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Time to Buy a Safe…or Not

Time to Buy a Safe…or Not

The other day I shared some insight and basic knowledge about negative interest rates, which former Fed Chairman Alan Greenspan recently mentioned as a possibility. In the last article, we talked about what negative interest rates are, inflation vs. deflation, and where they’re currently in place.

Today, I want to explore the issue a little deeper. Are negative interest rates a good idea? What exactly happens when rates dip into the negative?

Decreased interest rates are a boon for those looking to buy real estate or make large-ticket purchases. Refinancing a home at a great new rate can infuse a good deal of money into homeowners’ pockets, and from there into the economy at large.  So why would even lower rates…negative rates even… not be a great thing?

Some Warnings from the Experts

Sean Williams of The Motley Fool warns of three main negative impacts that can be expected when negative interest rates are implemented.

The first negative impact is a decrease in consumer savings. As we mentioned in the last article on this topic, negative interest rates can mean that banks may actually charge to keep your account. Not only would consumers no longer be incentivized to save, CD investments would take a hit, causing some consumers to lose spending power.

Older investors who have been spooked by stock losses in the past, such as the 2007-2009 stock market crash, tend to invest more heavily in CDs… and negative interest rates would put these investors at risk of not reaching their retirement goals.

“Secondly,” writes Williams, “financial institutions being penalized by central banks are likely to pass the costs on to their customers by imposing higher fees. If banks are going to be charged by a central bank for hanging onto cash… they may instead boost high-margin fees to raise additional cash.”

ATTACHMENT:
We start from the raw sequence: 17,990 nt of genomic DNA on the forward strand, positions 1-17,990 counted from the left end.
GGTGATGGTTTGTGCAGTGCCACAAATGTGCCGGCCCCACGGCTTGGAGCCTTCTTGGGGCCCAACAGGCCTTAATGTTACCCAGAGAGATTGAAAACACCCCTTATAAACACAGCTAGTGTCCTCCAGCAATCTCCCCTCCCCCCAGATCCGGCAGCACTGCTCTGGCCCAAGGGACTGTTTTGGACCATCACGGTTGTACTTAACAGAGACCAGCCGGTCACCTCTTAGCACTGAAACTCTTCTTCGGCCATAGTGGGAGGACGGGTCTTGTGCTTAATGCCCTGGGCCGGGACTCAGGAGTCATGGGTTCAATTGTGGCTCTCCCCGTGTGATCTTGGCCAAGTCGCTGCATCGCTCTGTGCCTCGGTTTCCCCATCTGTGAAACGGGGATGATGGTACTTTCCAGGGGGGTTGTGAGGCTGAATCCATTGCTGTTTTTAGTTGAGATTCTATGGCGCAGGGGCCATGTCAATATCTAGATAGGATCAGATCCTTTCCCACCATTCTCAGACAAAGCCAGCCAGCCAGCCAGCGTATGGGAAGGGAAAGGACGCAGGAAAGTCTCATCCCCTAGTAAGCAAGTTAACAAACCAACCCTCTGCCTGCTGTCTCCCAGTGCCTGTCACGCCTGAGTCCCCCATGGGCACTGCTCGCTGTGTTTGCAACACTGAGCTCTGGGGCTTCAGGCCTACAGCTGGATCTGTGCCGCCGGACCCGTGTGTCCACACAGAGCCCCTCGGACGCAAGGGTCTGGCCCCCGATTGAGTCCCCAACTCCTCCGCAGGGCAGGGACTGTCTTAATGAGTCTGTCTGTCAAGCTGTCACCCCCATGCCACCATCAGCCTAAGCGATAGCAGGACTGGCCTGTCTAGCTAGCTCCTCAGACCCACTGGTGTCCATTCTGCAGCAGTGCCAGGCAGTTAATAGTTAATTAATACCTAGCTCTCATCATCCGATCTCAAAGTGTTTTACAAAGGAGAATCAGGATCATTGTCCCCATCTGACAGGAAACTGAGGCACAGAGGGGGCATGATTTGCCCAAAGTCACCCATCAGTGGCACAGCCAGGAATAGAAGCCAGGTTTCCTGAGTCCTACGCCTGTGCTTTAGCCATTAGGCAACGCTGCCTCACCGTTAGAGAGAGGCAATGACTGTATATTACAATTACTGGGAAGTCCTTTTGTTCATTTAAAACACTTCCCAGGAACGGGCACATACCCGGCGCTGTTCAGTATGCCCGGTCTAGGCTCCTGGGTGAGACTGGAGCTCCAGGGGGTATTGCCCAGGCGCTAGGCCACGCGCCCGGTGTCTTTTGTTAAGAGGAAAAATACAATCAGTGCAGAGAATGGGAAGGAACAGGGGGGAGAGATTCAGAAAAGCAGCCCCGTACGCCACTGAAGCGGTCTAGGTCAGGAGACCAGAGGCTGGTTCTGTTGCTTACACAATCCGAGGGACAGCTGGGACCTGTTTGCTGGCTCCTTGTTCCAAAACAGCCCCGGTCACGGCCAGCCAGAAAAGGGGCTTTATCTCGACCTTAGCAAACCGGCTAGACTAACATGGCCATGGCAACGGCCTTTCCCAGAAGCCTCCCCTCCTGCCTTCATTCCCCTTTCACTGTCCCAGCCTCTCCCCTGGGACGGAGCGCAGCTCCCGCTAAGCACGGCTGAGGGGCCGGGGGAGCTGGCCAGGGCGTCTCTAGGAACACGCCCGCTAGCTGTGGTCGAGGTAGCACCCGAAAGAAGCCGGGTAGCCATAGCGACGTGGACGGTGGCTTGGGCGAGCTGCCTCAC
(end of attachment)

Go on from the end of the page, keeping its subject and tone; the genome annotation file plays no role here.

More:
These fees could include higher ATM fees, a monthly charge to maintain a checking account, higher fees for overdrafts and transfers, and possibly even fees to process bank transactions via a teller as opposed to banking electronically.

Finally, Williams cautions that a negative interest rate would likely lead to increased market volatility. Investors may grow more desperate for return and take greater financial and market risks.

He explains that: “Although investing in the stock market has been shown to be a good source of income generation over the long term… What might happen is a considerable rise in risk-taking among investors, which could correlate to an increase in volatility in equity prices.”

An Unexpected Advantage?

In Japan, negative interest rates led to a boon in one industry: The sale of safes.

Yes, literal safes.

Consumers looking for somewhere secure to warehouse funds pulled out of banks found safes a viable option to being charged to store the money in banks.

This spike in safe sales only perpetuated the problem that the negative interest rates were supposed to address. “The idea was to prop up the economy and increase inflation by encouraging consumers to spend and borrow while discouraging banks from keeping large reserves,” reports Lucinda Shen of Fortune.

What Can You Do To Prepare?

There’s no guarantee that we’ll see negative rates, but in case we do… what can you do to prepare?

According to The Motley Fool, a possible immunization against the implementation of a negative interest rate is buying high-quality dividend stocks. “As long as you can add brand-name businesses with superior yields to your portfolio,” advises Williams, “you should be able to generate income above and beyond the rate of inflation.”

Alternatively, one could purchase stock in Brown Safe, American Security, Gardall, and other manufacturers of home safes. (Kidding… sort of.)

Why Are Negative Rates Even Being Discussed?

In closing, I’d like to address something important. Despite the doom-and-gloom, alarmest news of late, the US market has done very well in the last few years. An impending correction or dip would not throw us into depression or recession territory… in fact, in late August Time Magazine published an article that stated:

Make no mistake about it: the economy really is in a very good place–even if the stock market is down from its highs and extremely volatile on a day-to-day basis.

In fact,  unemployment rates are at a 50-year low, and America’s stock market has enjoyed the longest bull market in history.

Even though the trade war with China has put a damper on the economy’s historic growth, it seems like we’re doing not just well, but remarkably well. And, news that trade talks are expected to resume October 10th should assuage some of the concern that has weakened economic growth of late.

That begs the question: Is Greenspan correct in his prediction that negative interest rates are coming to the U.S.? The answer remains to be seen, and this prospect may well be avoided.

With Purpose,

Patrick Gentempo

Patrick Gentempo